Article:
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Report 1902: A Quick Scamper Round Nova Scotia

By Eleanor from UK, Fall 2010

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Page 11 of 16: Highland Village Museum, Iona

photo by Michael

Baking

The museum is on a delightful site overlooking Bras d’Or lake. We can understand why the area reminded the Scots of home.

We didn't appreciate the canned Celtic music blasting out over the car park from a loudspeaker on the Visitor Centre. Fortunately it didn't follow us round the sight.

There is a self guided tour around the site and we were given a leaflet with a map and some information about the buildings.

The area was first settled in the early 1800s by people from the Isle of Barra in the Outer Hebrides. The visit starts in a reconstructed Black House, which is similar to those found in the Hebrides. The walls were made of stone and the roof would have been made of turf and heather thatch. There was a central hearth on the floor and smoke seeped out through the thatch as there was no chimney. In the Hebrides, the family lived in half of the house and animals were kept in the other half.

The black house may look primitive to our eyes but had developed over the centuries to meet the conditions experienced on the islands. There are very strong winds with little shelter so the aerodynamic shape of the building was very important in preventing wind damage.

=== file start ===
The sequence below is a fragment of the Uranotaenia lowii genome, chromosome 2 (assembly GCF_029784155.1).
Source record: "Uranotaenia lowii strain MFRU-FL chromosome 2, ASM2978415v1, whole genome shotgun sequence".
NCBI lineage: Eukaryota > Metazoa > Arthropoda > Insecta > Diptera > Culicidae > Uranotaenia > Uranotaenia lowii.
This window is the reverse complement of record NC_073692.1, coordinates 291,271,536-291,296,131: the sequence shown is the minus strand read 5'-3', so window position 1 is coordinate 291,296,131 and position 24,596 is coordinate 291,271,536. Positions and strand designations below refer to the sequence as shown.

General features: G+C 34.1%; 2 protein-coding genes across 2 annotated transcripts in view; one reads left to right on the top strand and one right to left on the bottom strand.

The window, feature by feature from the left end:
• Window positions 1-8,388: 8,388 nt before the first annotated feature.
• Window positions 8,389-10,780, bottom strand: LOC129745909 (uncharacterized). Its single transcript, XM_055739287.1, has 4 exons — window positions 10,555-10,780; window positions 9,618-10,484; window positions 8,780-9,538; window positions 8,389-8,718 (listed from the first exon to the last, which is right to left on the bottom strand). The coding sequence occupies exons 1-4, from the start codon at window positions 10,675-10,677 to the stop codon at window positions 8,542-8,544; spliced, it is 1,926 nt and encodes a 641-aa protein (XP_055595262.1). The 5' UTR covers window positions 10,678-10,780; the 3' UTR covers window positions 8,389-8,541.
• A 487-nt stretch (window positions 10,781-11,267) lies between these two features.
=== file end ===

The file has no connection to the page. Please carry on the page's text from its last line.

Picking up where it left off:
Animals provided heat in the winter months. Ammonia given off in the urine killed the TB bacillus so there was no TB in the population. Once the animals were moved out of the house, TB became prevalent.

Peat was traditionally burned on the fire. This is slow burning and gives off a steady heat and is much better than wood. The smoke is non carcinogenic but killed off bugs in the thatch. High concentrations of carbon dioxide under the thatch stopped sparks setting the thatch alight.

The settlers did not build Black Houses in Nova Scotia. All houses were built using logs.

All the buildings on the site are houses from around the area that have been rebuilt here and represent different stages in house development from basic log cabin, to a house with a central open fire, then cast iron stove and finally a large prosperous house which contained the telephone exchange.

There were costumed interpreters in each house. One had been making cinnamon buns in a cast iron pot placed on the hot log embers with more piled on top. We were offered a hot bun to try. It was very good.

The shop keeper was great fun and explained what all the strange objects were, including a machine to mix patent medicines.

The blacksmith was busy making nails for the shop. This did a roaring trade in nails. Farmers would come into the forge and make a large number of nails which they would trade in the shop for goods.

There was a video in the carding mill explaining how it worked. There was no one in the barn area, school or church.

There were a few rather ancient labels in the barn but it would have been helpful to have had someone available to answer questions. There were two pigs, hens, sheep and a Clydesdale horse.

This was an interesting visit and we enjoyed it.

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